But there would be more that year. Right after Christmas, Dow Chemical announced plans to build a propylene glycol (PG) plant in Map Ta Phut, Thailand, with a production capacity of up to 150 KTA. The new PG facility would utilize propylene oxide (PO) derived from the new sustainable hydrogen-peroxide-to-propylene-oxide (HPPO) technology, developed jointly by Dow and BASF SE.

2011: A Breakout Year

2011 opened fast and furious. In March, Solazyme and Dow Chemical announced a joint development agreement and a letter of intent with Dow Chemical to use Solazyme’s algal oils in next-generation bio-based dielectric insulating fluids key to transformers and other electrical applications. The non–binding letter of interest provided that Dow may obtain up to 20 million gallons of Solazyme’s oils for use in dielectric insulating fluids and other industrial applications in 2013, and up to 60 million gallons in 2015.

At the time, we wrote: “We don’t expect that this will be the last word on collaboration with Dow either. Stay tuned.”


Dow Chemical & OPX Biotechnologies Collaborate

By spring, Dow Chemical was taking it to the next level when it and OPX Biotechnologies announced that they would collaborate to develop an industrial-scale process for the production of bio-based acrylic acid from renewable feedstocks.

Summer saw the company’s attention turn to Brazil. In August, Dow Chemical and Mitsui announced a 50/50 joint venture in prospect (it would be finalized by March) to produce polyethylene and DOWLEXT polyethylene resins from sugarcane ethanol. Mitsui would hold 50 percent of Dow’s operation in Santa Vitoria, Minas Gerais with ethanol production eventually leading to PE production by 2015.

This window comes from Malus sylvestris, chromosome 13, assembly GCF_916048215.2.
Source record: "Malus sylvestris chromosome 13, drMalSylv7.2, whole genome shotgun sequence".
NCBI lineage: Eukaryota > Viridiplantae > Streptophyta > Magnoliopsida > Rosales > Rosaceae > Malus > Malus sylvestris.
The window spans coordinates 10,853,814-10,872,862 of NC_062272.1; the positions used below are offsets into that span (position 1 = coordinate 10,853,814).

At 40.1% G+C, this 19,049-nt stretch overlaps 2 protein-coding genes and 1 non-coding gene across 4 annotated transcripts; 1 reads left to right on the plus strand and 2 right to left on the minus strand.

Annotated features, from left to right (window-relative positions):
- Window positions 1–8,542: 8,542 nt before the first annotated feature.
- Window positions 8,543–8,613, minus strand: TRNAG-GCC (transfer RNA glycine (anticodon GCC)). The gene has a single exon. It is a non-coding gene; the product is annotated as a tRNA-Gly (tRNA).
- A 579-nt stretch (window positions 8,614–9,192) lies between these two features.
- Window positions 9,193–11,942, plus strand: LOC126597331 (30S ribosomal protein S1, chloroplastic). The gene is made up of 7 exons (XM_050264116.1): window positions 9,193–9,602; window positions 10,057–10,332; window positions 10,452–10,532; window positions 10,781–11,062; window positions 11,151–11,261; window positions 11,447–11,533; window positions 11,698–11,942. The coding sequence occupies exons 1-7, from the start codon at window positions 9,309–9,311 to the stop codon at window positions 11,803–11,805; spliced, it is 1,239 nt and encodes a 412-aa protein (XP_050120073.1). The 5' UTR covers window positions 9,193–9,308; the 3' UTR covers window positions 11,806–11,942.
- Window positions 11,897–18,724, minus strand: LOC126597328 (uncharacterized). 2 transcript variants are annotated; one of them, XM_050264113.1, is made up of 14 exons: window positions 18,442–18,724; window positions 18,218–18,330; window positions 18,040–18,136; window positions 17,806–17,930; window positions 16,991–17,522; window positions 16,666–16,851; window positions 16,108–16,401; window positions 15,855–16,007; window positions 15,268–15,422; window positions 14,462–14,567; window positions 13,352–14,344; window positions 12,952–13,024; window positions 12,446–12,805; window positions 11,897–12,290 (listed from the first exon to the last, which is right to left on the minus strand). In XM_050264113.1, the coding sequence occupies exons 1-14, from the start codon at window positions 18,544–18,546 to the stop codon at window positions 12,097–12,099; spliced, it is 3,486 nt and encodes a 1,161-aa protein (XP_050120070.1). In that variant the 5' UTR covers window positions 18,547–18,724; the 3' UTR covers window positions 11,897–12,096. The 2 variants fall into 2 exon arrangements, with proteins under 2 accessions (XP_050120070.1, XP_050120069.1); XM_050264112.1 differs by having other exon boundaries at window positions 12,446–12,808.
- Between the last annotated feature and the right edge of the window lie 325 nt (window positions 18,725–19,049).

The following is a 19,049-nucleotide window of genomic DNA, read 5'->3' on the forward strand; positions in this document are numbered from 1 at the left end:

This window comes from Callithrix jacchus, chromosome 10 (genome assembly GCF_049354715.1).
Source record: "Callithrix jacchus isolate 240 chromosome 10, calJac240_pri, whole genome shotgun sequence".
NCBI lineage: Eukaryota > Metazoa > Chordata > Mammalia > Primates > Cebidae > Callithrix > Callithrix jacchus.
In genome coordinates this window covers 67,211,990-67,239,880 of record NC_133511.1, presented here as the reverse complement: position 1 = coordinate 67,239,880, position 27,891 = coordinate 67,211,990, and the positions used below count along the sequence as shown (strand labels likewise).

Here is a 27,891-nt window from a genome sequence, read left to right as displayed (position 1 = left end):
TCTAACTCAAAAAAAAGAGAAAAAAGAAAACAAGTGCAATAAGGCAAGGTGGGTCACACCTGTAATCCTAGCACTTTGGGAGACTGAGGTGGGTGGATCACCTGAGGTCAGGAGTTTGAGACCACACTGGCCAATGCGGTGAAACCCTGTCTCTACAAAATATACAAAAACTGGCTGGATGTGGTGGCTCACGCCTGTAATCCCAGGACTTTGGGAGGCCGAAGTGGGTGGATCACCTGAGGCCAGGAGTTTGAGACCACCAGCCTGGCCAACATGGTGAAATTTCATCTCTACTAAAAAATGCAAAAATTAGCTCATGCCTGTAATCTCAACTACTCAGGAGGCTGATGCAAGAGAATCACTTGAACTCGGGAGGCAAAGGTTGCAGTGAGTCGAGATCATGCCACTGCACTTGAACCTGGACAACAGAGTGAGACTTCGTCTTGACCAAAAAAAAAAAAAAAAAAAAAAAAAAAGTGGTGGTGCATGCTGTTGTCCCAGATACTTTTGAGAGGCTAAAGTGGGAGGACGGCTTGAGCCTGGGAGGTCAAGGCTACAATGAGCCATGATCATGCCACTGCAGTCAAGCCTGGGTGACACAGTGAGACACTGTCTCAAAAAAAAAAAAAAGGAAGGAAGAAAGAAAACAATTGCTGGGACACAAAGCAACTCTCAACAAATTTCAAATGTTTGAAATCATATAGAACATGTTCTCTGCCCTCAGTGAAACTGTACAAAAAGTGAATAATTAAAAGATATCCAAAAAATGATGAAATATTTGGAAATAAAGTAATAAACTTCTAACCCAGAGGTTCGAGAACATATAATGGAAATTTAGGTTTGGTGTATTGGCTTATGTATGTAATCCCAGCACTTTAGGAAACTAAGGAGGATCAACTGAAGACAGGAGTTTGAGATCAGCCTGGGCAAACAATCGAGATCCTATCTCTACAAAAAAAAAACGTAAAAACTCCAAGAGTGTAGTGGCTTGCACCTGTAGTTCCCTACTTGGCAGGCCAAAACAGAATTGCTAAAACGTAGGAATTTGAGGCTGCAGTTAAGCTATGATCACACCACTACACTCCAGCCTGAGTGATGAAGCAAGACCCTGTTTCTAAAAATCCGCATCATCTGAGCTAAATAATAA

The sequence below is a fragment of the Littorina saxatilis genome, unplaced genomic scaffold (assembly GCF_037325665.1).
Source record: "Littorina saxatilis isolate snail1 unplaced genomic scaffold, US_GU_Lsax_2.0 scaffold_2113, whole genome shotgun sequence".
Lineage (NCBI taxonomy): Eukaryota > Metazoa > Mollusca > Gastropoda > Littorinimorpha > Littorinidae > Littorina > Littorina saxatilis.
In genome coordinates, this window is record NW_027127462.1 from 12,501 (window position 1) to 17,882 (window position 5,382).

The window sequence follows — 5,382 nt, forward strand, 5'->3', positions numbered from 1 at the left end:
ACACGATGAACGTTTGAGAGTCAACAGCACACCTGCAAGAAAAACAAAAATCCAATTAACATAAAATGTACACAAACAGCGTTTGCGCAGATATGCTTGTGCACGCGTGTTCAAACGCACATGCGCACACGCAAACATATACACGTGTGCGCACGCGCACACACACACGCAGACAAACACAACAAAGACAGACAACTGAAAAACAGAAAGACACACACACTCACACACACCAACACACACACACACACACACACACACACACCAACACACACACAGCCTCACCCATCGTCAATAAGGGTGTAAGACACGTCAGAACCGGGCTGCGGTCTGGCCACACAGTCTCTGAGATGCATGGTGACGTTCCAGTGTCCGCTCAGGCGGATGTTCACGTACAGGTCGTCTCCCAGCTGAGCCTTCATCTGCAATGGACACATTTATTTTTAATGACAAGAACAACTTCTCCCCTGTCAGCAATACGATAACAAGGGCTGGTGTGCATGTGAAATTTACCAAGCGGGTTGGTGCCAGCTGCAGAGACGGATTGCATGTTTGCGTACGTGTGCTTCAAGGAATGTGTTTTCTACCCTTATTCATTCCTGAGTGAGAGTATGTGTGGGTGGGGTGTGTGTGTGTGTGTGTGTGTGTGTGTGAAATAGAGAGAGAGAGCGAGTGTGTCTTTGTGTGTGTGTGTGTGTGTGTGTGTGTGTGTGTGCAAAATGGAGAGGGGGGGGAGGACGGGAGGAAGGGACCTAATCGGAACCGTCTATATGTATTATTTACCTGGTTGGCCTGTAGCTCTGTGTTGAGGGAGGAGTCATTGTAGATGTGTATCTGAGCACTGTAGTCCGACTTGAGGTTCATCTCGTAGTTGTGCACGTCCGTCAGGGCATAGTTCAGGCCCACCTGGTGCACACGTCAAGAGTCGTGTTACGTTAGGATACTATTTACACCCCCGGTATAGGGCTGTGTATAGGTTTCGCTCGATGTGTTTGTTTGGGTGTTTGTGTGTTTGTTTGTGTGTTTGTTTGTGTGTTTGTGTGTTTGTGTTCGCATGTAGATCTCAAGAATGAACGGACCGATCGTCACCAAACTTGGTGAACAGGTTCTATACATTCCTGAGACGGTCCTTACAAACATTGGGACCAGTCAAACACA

The announcement brought to a close a long search by Dow for a joint venture partner for the Usina Santa Vitoria project. Dow has originally formed a 50/50 partnership with Crystalsev, the ethanol distribution arm that was wound up in 2009, after majority owner Santelisa Vale sold itself to Louis Dreyfus. The project originally commenced back in 2007.

Later in the year, Dow broadened its green initiatives when it revealed a soy-oil containing acoustical foam formulation with significant renewable content. Named Betafoam Renue, the new formulation is now in trials with a major North American original equipment manufacturer (OEM) and commercialization is expected by December. The foam replaces baffles traditionally used in vehicle cavities and is also low density to reduce overall vehicle weight. This was done within an unprecedented nine-month timeframe and a grant from the United Soybean Board.

Please tune into the Chemical Equipment Daily for part two of this two-part series. What’s your take? Please feel free to comment below! Copyright 2012; Biofuels Digest